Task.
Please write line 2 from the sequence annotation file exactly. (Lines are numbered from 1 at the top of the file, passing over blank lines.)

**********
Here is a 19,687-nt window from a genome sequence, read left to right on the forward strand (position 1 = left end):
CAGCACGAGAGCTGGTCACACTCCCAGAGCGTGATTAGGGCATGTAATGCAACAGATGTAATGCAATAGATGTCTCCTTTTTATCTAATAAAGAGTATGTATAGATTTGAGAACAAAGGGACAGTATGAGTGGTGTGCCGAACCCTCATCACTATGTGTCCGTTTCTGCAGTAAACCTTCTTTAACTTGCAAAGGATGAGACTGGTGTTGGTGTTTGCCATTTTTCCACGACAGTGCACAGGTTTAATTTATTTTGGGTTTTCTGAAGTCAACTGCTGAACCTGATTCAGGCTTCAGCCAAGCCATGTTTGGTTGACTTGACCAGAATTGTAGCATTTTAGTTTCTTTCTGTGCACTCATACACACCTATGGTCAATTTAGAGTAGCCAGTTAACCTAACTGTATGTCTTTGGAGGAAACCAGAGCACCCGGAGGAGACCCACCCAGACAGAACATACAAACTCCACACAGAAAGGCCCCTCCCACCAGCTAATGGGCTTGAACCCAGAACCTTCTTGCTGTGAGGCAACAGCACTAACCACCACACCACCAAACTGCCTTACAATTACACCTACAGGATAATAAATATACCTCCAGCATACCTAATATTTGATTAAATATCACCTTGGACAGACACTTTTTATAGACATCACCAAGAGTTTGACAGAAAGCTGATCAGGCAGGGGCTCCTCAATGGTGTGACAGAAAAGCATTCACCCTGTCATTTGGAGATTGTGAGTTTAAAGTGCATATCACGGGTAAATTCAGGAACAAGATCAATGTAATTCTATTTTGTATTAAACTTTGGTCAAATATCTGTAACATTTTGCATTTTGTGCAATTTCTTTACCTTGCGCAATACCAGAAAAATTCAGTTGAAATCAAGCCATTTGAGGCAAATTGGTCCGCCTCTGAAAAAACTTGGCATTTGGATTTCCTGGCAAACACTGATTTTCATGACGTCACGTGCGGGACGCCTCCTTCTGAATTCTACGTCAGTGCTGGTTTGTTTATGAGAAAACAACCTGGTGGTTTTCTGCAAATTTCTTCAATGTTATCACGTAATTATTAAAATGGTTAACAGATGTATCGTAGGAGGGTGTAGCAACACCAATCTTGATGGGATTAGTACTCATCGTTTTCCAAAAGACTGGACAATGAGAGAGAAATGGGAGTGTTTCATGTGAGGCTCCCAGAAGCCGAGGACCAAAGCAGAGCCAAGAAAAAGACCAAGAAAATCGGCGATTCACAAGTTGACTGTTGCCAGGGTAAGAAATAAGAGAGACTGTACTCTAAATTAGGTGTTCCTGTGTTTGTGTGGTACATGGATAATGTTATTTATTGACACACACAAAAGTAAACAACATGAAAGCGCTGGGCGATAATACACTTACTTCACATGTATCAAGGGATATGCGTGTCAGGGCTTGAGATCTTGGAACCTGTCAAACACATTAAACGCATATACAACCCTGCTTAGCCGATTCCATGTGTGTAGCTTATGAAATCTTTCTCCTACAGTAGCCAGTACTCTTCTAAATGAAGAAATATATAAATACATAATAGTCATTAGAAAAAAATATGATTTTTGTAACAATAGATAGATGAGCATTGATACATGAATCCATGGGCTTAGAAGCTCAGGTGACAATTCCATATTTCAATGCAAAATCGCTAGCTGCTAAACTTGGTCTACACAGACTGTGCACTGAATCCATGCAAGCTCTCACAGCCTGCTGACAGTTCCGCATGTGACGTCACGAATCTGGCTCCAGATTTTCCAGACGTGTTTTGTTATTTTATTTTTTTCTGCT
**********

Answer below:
CAGCACGAGAGCTGGTCACACTCCCAGAGCGTGATTAGGGCATGTAATGCAACAGATGTAATGCAATAGATGTCTCCTTTTTATCTAATAAAGAGTATGTATAGATTTGAGAACAAAGGGACAGTATGAGTGGTGTGCCGAACCCTCATCACTATGTGTCCGTTTCTGCAGTAAACCTTCTTTAACTTGCAAAGGATGAGACTGGTGTTGGTGTTTGCCATTTTTCCACGACAGTGCACAGGTTTAATTTATTTTGGGTTTTCTGAAGTCAACTGCTGAACCTGATTCAGGCTTCAGCCAAGCCATGTTTGGTTGACTTGACCAGAATTGTAGCATTTTAGTTTCTTTCTGTGCACTCATACACACCTATGGTCAATTTAGAGTAGCCAGTTAACCTAACTGTATGTCTTTGGAGGAAACCAGAGCACCCGGAGGAGACCCACCCAGACAGAACATACAAACTCCACACAGAAAGGCCCCTCCCACCAGCTAATGGGCTTGAACCCAGAACCTTCTTGCTGTGAGGCAACAGCACTAACCACCACACCACCAAACTGCCTTACAATTACACCTACAGGATAATAAATATACCTCCAGCATACCTAATATTTGATTAAATATCACCTTGGACAGACACTTTTTATAGACATCACCAAGAGTTTGACAGAAAGCTGATCAGGCAGGGGCTCCTCAATGGTGTGACAGAAAAGCATTCACCCTGTCATTTGGAGATTGTGAGTTTAAAGTGCATATCACGGGTAAATTCAGGAACAAGATCAATGTAATTCTATTTTGTATTAAACTTTGGTCAAATATCTGTAACATTTTGCATTTTGTGCAATTTCTTTACCTTGCGCAATACCAGAAAAATTCAGTTGAAATCAAGCCATTTGAGGCAAATTGGTCCGCCTCTGAAAAAACTTGGCATTTGGATTTCCTGGCAAACACTGATTTTCATGACGTCACGTGCGGGACGCCTCCTTCTGAATTCTACGTCAGTGCTGGTTTGTTTATGAGAAAACAACCTGGTGGTTTTCTGCAAATTTCTTCAATGTTATCACGTAATTATTAAAATGGTTAACAGATGTATCGTAGGAGGGTGTAGCAACACCAATCTTGATGGGATTAGTACTCATCGTTTTCCAAAAGACTGGACAATGAGAGAGAAATGGGAGTGTTTCATGTGAGGCTCCCAGAAGCCGAGGACCAAAGCAGAGCCAAGAAAAAGACCAAGAAAATCGGCGATTCACAAGTTGACTGTTGCCAGGGTAAGAAATAAGAGAGACTGTACTCTAAATTAGGTGTTCCTGTGTTTGTGTGGTACATGGATAATGTTATTTATTGACACACACAAAAGTAAACAACATGAAAGCGCTGGGCGATAATACACTTACTTCACATGTATCAAGGGATATGCGTGTCAGGGCTTGAGATCTTGGAACCTGTCAAACACATTAAACGCATATACAACCCTGCTTAGCCGATTCCATGTGTGTAGCTTATGAAATCTTTCTCCTACAGTAGCCAGTACTCTTCTAAATGAAGAAATATATAAATACATAATAGTCATTAGAAAAAAATATGATTTTTGTAACAATAGATAGATGAGCATTGATACATGAATCCATGGGCTTAGAAGCTCAGGTGACAATTCCATATTTCAATGCAAAATCGCTAGCTGCTAAACTTGGTCTACACAGACTGTGCACTGAATCCATGCAAGCTCTCACAGCCTGCTGACAGTTCCGCATGTGACGTCACGAATCTGGCTCCAGATTTTCCAGACGTGTTTTGTTATTTTATTTTTTTCTGCT